Related themes:beginning of page]
"And do not grieve the Holy Spirit of God, by whom you were sealed for the day of redemption" (NKJV)
Commentary: God's spirit is the spirit of love for the truth and obedience to God. In the elect it develops the knowledge of the Word and the ability to use God's principles in practice. Thus we develop what the Bible calls the new creation, i.e. conscious learning of the truth and behaviour consistent with it. There is also, however, a subconscious element of our personality, which we call character, and which contains preprogrammed mechanisms of behaviour activated daily in repeatable situations quite like a computer sets off an algorithm - on a stimulus-reaction basis, without carrying out a detailed analysis every time there comes the stimulus. Still, the human brain does have a feature called neuroplasticity, which means that those predefined ways of behaviour can be modified. This is the task of the new creation, which by learning and practicing of the truth shapes the character anew quite like a seal pressed againts plastic material leaves a particular shape. The apostle Paul draws on this similarity when he writes about the spirit with which we are sealed. This process has been described by Paul in verses 20-24.
How do we grieve the spirit - if we were sealed in the past simple tense as Paul uses it in verse 30, it means that a far-reaching reform of character has already taken place. If such a mature Christian starts behaving in a way decribed in verses 25-29 and 31, it will elicit a strong reaction of the new creation - or the spirit with which we were sealed - in the form of actually sadness and remorse. This reaction cannot be disregarded because a prolonged neglect of the voice of the new creation (conscience) diminishes one's sensitivity even to the point of complete numbness. At this point repentance becomes impossible. The apostle stresses this element in contextual verses by using imperative verbs in the continuous form. For example verse 29: Let no corrupt word proceed out of your mouth. In the original we read: 'Let no corrupt word be proceeding', which puts stress on continuity of such behaviour. Things like that may happen, but they cannot happen as a rule because we risk killing the spirit with which we were sealed "for the day of redemption" - for the spirit is the sign of our future reward in Christ's Kingdom as long as it remains in us.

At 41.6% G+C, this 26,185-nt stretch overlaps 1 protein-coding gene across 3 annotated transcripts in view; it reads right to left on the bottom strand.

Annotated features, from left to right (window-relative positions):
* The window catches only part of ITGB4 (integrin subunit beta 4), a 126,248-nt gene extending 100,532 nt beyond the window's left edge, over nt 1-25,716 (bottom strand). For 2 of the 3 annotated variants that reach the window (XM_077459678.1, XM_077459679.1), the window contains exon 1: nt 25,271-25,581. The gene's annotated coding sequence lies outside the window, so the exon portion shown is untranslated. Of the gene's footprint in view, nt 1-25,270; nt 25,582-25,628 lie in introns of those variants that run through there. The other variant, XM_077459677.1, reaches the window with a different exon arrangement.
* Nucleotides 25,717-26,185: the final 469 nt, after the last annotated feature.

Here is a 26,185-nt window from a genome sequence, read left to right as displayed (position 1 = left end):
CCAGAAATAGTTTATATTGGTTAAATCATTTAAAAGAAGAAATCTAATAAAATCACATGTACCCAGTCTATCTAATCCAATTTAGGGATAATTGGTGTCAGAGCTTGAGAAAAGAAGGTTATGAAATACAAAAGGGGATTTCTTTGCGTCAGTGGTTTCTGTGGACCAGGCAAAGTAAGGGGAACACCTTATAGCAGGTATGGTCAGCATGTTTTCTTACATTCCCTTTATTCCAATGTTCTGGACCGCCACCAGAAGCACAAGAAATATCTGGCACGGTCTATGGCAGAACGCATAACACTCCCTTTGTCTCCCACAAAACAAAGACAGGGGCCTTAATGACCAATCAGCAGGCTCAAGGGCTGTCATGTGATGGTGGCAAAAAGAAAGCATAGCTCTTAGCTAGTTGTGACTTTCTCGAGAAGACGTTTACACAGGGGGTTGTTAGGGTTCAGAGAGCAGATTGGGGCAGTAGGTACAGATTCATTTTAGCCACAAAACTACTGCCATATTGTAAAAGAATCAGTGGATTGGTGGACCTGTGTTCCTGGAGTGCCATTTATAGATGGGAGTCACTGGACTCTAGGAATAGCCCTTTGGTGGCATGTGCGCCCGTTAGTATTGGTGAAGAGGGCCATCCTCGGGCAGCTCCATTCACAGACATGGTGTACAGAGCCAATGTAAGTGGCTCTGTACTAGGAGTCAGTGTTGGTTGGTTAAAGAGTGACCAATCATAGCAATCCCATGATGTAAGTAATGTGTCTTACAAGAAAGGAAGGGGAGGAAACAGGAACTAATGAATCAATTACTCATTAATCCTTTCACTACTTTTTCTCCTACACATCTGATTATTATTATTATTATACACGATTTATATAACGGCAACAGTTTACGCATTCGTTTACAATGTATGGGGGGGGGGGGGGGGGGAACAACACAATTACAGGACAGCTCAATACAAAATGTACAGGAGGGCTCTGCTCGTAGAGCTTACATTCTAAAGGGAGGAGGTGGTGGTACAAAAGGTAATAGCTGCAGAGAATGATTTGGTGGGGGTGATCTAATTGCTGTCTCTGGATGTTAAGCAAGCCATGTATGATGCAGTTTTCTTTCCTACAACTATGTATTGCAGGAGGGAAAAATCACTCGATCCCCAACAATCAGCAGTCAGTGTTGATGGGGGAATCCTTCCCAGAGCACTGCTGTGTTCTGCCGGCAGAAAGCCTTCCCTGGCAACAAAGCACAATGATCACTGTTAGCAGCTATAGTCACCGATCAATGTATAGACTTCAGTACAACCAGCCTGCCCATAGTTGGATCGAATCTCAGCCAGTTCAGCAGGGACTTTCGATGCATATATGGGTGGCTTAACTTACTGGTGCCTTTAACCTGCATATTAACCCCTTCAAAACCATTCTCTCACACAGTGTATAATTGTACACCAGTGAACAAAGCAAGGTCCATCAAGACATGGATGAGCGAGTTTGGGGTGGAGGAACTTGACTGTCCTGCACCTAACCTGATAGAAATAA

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"Husbands, love your wives, just as Christ also loved the church and gave Himself for her, (26) that He might sanctify and cleanse her with the washing of water by the word" (NKJV)